The answer to the question everyone’s asking is “like a fox.” It might seem like a major investment in a product or service outside your core competency—at a time when most advisors are simply hanging on for their lives—isn’t the shrewdest move. But then again, diversifying your revenue stream at a time of heightened fee compression and shrinking margins can’t be all bad.
Tim Lawrence and Ted Schwartz came through the worst of the market downturn pretty well, and soon other advisors got word and came knocking. They asked the partners of Colorado-based Capstone Investment Financial Group to manage their portfolios in order to free up time for more client meetings and prospecting, and Capstone was happy to oblige.
“Market conditions and uncertainty are a good fit for what we’re doing,” Schwartz says. “It’s all about trying to compound money efficiently. Unfortunately, we think most financial services companies and funds don’t do it well.”
Big talk for the former Commonwealth Financial Network reps (and now affiliated with TD Ameritrade through their independent RIA). But they’re backing it up, partly because they have that most rare of skill sets: math geeks with personalities and people skills, which makes them ideally suited for the business in which they find themselves.
“This field is a good combination of going back and forth with using those analytic and math skills, but also building relationships and working with people,” Schwartz adds.
Lawrence, for his part, did his requisite stint in banks and wirehouses, most notably with Dean Witter and U.S. Bank. His reasons for eventually making the switch to the independent channel are awfully familiar.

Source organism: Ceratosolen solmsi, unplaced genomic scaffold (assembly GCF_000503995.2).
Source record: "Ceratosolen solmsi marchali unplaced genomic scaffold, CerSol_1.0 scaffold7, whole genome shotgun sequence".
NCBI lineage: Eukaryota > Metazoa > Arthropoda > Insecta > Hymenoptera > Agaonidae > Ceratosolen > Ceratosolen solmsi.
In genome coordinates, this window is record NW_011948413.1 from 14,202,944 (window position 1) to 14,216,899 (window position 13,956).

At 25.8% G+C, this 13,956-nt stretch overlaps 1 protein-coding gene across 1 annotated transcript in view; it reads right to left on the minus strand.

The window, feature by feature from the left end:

“I didn’t like the way they said, ‘OK, push this,’” Lawrence says. “It was whatever the ‘investment du jour’ was. The manager was a dinosaur who wanted you to pound the phones for 300 calls a day and didn’t really care about the client. I wanted it to be more about the best thing for the client, rather than the best thing for the company.”
Both eventually found themselves at Commonwealth. In 2001, Schwartz approached Lawrence about joint marketing efforts and the relationship developed to the point where it made sense to merge their books. Today, the firm has 200 clients and is completely fee-only.
When asked about what specifically sets them apart as a firm, it (unsurprisingly) led to a discussion of the mutual fund launch.
“When the market dropped in 2008, we were already tactical with a very diversified portfolio, including alternatives,” Lawrence explains. “We really blew up after that, and the assets started coming in. We were down probably 10% to 14%. That’s when some advisors we knew from Commonwealth approached us to manage their client assets.”
Not that it’s been easy. Schwartz says the biggest challenge in launching the fund is getting people to understand it, because it isn’t traditional.
“We’re calling it variable risk investing,” Lawrence adds. “What’s the optimal asset class to be in for today’s valuation?”
Schwartz says there are three basic ingredients to their investment philosophy. The first is their decidedly global view, although they don’t ignore domestic investments. The second is their “endowment philosophy.”